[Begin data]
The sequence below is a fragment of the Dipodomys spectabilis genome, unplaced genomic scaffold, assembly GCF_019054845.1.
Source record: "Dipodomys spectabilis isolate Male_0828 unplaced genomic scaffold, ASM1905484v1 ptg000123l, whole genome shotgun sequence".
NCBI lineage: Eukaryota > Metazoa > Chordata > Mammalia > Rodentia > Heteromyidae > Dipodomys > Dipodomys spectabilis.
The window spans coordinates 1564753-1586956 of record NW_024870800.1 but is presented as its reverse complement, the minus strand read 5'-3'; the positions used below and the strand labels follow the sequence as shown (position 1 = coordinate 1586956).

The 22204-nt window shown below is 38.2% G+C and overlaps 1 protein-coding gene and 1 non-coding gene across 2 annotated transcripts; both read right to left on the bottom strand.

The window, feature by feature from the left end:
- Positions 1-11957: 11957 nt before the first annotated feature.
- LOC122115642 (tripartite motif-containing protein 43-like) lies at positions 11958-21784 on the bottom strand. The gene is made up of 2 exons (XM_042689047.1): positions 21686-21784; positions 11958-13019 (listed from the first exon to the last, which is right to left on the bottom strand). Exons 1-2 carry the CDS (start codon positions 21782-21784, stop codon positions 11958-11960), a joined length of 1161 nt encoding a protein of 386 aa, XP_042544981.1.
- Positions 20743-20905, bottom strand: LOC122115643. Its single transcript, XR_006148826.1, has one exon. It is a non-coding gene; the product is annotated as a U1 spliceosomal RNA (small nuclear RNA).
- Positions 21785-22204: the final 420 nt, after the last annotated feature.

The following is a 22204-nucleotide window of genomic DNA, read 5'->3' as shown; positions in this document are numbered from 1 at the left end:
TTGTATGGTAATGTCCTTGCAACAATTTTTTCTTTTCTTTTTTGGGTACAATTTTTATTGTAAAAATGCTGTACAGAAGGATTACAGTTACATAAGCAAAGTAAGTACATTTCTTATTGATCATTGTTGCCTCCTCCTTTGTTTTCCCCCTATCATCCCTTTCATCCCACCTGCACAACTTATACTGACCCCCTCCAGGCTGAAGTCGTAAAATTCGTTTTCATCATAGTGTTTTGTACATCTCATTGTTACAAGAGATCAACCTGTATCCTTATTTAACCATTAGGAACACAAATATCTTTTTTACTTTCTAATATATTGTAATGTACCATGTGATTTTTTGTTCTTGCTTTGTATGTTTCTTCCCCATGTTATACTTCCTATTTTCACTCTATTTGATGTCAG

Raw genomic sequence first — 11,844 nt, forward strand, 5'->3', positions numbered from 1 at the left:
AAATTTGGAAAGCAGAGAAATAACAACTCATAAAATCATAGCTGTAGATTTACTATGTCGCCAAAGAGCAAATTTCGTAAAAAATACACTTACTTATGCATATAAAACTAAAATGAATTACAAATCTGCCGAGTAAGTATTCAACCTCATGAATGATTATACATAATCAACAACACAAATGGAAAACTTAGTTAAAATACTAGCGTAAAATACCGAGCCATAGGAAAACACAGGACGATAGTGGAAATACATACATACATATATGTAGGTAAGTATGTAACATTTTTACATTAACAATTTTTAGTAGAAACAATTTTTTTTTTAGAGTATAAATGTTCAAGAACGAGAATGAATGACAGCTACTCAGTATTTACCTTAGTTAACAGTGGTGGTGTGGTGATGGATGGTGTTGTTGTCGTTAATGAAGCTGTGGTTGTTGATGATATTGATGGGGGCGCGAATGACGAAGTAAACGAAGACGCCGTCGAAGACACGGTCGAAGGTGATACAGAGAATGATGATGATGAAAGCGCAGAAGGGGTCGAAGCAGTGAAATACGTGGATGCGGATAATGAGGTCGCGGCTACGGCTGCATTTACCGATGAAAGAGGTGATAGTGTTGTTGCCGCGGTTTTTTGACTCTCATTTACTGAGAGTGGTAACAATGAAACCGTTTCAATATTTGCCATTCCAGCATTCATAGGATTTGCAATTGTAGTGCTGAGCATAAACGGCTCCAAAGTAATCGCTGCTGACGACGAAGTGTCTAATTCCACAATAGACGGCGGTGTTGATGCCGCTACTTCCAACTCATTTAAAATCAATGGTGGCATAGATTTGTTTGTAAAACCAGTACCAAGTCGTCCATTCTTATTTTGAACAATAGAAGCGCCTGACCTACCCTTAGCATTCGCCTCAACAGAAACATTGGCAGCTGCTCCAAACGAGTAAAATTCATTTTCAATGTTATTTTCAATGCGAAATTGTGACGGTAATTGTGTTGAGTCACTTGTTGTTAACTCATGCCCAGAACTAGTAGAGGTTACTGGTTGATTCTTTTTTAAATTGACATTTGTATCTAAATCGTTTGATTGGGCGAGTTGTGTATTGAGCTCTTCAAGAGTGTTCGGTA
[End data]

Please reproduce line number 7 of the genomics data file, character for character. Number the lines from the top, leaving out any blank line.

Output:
- Positions 1-11957: 11957 nt before the first annotated feature.